The mental powers of some earlier progenitor of man must have been more highly developed than in any existing ape, before even the most imperfect form of speech could have come into use; but we may confidently believe that the continued use and advancement of this power would have reacted on the mind itself, by enabling and encouraging it to carry on long trains of thought.4 [Emphasis added.]

Passing quickly over the suspicious overuse of the conditional tense (compare the number of conditional “must haves” and “could haves” in the cited words) and that rather nervous, whistling-in-the-dark phrase “we may confidently believe,” it is his dependence on the supposedly discredited Lamarckian idea of the use/disuse of organs which is most conspicuous here since such a conception is not consistent with his original theory of natural selection. It appears that Darwin at this point was coming perilously close to that “apostasy from his own theory” for which Wallace was arraigned in the mid 1860s. At the very least, we sense that Darwin’s trumpet was giving forth a less certain sound in 1871 when we contrast it with the more confident but less thought-through development of his ideas in the period 1838-1859. His loss of confidence in his prior convictions may in turn have contributed to the fact that some later scientists too found it difficult to lay the ghost of Lamarck to rest, and this despite the fact that 20th-century advances in knowledge of Mendelian genetics appeared to rule out a Lamarckian evolutionary pathway.5

Re-enter Lamarck

The lure of Lamarck was exemplified most strikingly in the case of early 20th-century Viennese biologist Paul Kammerer and the unhappy affair of the “midwife toad.” The highly regarded Kammerer made the following astounding claim, which I cite here in the words of his modern biographer:

Kammerer took a type of toad that is one of the few amphibian species that mates on land and forced them to breed in water. As a result the males developed nuptial pads [= adhesive calluses] which are regularly found on other male toad species. These nuptial pads help the male toad grasp the slippery female when they copulate in water. Kammerer asserted that not only was he successful in inducing the development of nuptial pads but also that they were passed on to the next generation.6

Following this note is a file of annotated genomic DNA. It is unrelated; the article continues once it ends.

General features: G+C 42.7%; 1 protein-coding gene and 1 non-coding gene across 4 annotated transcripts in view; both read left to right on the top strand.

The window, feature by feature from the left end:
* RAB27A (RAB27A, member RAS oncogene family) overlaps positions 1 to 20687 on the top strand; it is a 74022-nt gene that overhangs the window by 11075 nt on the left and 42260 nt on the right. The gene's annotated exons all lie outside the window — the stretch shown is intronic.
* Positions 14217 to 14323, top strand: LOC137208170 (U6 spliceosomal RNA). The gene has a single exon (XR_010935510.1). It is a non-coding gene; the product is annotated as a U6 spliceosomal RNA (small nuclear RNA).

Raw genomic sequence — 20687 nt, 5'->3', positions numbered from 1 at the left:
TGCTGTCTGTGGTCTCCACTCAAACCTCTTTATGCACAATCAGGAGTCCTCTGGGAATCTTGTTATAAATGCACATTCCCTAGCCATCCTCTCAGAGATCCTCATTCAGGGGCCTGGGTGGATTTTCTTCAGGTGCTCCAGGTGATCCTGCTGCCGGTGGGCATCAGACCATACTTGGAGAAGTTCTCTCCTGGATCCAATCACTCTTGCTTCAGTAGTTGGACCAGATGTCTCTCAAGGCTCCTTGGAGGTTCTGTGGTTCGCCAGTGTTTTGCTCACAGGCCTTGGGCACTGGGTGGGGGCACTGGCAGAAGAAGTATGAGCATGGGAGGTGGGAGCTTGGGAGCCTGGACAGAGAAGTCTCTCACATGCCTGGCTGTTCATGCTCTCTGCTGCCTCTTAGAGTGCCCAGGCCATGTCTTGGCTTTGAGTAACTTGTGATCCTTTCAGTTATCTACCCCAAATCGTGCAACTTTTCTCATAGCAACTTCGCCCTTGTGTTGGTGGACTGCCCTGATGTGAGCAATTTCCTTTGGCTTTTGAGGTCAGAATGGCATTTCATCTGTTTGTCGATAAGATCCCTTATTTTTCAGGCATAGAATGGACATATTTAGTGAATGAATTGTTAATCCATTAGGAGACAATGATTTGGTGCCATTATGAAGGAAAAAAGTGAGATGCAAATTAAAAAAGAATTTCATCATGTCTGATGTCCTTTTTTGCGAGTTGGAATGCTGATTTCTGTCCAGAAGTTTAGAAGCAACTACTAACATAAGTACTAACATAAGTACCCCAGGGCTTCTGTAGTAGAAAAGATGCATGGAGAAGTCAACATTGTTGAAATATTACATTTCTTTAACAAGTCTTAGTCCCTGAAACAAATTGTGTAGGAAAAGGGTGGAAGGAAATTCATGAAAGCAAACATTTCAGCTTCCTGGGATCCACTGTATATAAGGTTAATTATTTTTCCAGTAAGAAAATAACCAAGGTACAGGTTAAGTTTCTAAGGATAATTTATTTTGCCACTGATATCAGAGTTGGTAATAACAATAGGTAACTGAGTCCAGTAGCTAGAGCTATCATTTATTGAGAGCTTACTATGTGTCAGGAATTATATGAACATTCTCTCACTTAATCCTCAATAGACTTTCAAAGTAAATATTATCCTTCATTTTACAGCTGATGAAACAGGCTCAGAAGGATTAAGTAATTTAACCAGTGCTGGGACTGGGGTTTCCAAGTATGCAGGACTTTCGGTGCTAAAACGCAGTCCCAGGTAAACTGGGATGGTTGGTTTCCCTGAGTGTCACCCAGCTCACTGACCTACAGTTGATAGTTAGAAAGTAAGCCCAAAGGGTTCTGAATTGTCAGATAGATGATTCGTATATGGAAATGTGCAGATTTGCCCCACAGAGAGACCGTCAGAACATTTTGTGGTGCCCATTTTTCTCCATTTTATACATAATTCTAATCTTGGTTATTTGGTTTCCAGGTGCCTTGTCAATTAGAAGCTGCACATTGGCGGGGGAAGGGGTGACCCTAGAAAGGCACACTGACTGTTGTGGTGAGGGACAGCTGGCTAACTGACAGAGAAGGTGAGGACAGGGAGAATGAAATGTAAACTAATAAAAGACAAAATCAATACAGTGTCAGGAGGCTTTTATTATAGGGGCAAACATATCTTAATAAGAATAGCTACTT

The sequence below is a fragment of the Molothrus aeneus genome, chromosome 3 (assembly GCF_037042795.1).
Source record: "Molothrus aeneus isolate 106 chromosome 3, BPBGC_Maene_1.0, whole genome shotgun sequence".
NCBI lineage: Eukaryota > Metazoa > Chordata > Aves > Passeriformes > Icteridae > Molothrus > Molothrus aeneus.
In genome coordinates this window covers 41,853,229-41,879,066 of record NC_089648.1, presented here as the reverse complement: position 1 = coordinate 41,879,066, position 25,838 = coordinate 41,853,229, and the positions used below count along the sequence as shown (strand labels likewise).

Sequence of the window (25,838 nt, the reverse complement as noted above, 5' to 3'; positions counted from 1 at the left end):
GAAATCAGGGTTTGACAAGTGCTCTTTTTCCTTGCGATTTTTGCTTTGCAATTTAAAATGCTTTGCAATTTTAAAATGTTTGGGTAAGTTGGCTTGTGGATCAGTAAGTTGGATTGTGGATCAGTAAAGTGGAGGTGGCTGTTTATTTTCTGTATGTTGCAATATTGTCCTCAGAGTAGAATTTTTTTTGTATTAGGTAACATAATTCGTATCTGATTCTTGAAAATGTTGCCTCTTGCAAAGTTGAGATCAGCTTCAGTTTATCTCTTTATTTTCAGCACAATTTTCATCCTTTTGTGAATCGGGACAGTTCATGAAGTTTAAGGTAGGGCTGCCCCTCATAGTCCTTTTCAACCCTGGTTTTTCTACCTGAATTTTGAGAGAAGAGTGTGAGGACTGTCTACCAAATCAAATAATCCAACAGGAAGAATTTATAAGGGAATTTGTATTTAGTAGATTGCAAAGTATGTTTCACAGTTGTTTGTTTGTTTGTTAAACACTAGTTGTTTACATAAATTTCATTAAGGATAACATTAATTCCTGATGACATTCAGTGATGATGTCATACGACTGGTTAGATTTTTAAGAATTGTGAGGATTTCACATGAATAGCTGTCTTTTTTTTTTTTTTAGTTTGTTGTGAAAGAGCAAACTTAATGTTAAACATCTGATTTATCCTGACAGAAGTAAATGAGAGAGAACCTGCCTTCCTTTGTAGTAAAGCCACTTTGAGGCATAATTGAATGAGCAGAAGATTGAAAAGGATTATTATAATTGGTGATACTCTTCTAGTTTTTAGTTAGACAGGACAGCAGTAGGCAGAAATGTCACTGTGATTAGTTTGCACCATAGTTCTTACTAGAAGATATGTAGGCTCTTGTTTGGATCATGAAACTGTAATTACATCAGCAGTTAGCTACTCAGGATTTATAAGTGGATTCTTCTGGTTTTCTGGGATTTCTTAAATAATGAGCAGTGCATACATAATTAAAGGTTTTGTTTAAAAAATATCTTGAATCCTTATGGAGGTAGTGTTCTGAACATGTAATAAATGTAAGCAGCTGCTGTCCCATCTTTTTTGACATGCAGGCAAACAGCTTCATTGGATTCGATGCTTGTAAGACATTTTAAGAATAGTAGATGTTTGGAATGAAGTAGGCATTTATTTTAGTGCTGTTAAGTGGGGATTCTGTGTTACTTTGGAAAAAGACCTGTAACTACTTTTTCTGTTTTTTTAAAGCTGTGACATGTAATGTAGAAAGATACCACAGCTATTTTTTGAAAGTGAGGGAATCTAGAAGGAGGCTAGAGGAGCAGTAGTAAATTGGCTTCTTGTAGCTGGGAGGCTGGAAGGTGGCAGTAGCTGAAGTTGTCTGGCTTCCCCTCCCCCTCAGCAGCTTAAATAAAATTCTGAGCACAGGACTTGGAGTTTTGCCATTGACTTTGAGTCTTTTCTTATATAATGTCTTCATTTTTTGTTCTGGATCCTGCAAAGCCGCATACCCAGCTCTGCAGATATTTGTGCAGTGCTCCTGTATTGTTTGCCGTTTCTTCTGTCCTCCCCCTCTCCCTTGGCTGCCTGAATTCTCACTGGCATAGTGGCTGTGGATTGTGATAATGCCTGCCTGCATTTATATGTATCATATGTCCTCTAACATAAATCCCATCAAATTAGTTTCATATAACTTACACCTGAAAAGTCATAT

Unfortunately, it was later revealed that the mating pads had been faked by the use of dark ink stains and a short time after this discovery Kammerer was moved to take his own life.

There is no doubting the attractiveness of the Lamarckian theory of acquired characteristics and their supposed heritability. It promotes the comforting notion that parents can pass down not only their wealth and property to their progeny but also the benign results of their own physical efforts at self-improvement.7 It is without doubt a more inspiring philosophy than is Darwinism; but such sentimental considerations were an extraneous issue to Kammerer who simply found himself unable to accept the postulation that “natural selection” possessed the efficacy claimed for it by its originator. Hence, exactly like the later Darwin himself, Kammerer was driven — apparently at whatever cost — to seek a Lamarckian supplement to prop up what he deemed the inadequate Darwinian theory. 

 A similar scenario arose in the case of  the late polymath Arthur Koestler who was also moved to flirt with Lamarckian ideas out of a dissatisfaction with Darwinism as a defensible evolutionary pathway.8 Koestler felt that Darwinian mechanisms could be at best only part of the picture, claiming that “there must be other principles and forces at work on the vast canvas of evolutionary phenomena.”9 He cited the veteran Ludwig von Bertalanffy on this point, Bertalanffy having been one of the distinguished contributors to the interdisciplinary conference of internationally renowned scientists and scholars organized by Koestler in Alpbach in 1969 entitled Beyond Reductionism:10

If differential reproduction and selective advantage are the only directive factors of evolution, it is hard to see why evolution has ever progressed beyond the rabbit, the herring or even the bacterium which are unsurpassed in their reproductive capacities.11

In light of this much-reported deficiency in the explanatory power of Darwinian theory, Lamarckism was the idea to which Koestler was drawn as at least one possible stratagem for plugging the Darwinian gap.

Theology and Biology

The Darwin who had once described his theological position as muddled became no less bewildered towards the end of his life, a fact which is illustrated by two letters he wrote in the final decade of his life. In a famous letter to his botanist friend Joseph Hooker of February 1, 1871 he wrote, 

It is often said that all the conditions for the first production of a living organism are now present, which could ever [= always] have been present — But if (and Oh! What a big if?) we could conceive in some warm little pond with all sorts and ammonia and phosphoric salts, — light, heat, electricity etc., present, that a protein compound was chemically formed, ready to undergo still more complex changes, at the present day such matter would be instantly devoured, or absorbed, which would not have been the case before living creatures were formed.12

Yet the same Darwin who to all appearances set so much store by his theory of naturalistic evolution — enthusing unguardedly about an origin of life from spontaneous generation — was nevertheless capable of writing in his 1876 Autobiography of